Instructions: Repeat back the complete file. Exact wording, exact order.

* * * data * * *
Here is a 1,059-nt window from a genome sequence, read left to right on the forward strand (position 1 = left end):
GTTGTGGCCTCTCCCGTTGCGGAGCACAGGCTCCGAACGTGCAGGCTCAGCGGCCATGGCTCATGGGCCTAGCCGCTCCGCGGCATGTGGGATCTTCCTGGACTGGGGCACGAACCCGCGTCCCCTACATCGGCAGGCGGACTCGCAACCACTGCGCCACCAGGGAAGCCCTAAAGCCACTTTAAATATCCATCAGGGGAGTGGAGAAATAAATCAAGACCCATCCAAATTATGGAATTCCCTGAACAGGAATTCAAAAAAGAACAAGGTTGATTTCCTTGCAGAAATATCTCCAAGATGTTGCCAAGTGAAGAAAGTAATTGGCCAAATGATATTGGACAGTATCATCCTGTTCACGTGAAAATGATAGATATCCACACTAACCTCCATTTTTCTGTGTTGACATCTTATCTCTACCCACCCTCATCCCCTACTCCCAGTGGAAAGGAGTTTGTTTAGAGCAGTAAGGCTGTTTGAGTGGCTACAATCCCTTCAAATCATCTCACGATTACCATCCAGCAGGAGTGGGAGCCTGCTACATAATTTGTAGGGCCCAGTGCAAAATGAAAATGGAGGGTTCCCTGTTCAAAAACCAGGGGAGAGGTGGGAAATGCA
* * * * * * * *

Here is a 1,059-nt window from a genome sequence, read left to right on the forward strand (position 1 = left end):
GTTGTGGCCTCTCCCGTTGCGGAGCACAGGCTCCGAACGTGCAGGCTCAGCGGCCATGGCTCATGGGCCTAGCCGCTCCGCGGCATGTGGGATCTTCCTGGACTGGGGCACGAACCCGCGTCCCCTACATCGGCAGGCGGACTCGCAACCACTGCGCCACCAGGGAAGCCCTAAAGCCACTTTAAATATCCATCAGGGGAGTGGAGAAATAAATCAAGACCCATCCAAATTATGGAATTCCCTGAACAGGAATTCAAAAAAGAACAAGGTTGATTTCCTTGCAGAAATATCTCCAAGATGTTGCCAAGTGAAGAAAGTAATTGGCCAAATGATATTGGACAGTATCATCCTGTTCACGTGAAAATGATAGATATCCACACTAACCTCCATTTTTCTGTGTTGACATCTTATCTCTACCCACCCTCATCCCCTACTCCCAGTGGAAAGGAGTTTGTTTAGAGCAGTAAGGCTGTTTGAGTGGCTACAATCCCTTCAAATCATCTCACGATTACCATCCAGCAGGAGTGGGAGCCTGCTACATAATTTGTAGGGCCCAGTGCAAAATGAAAATGGAGGGTTCCCTGTTCAAAAACCAGGGGAGAGGTGGGAAATGCA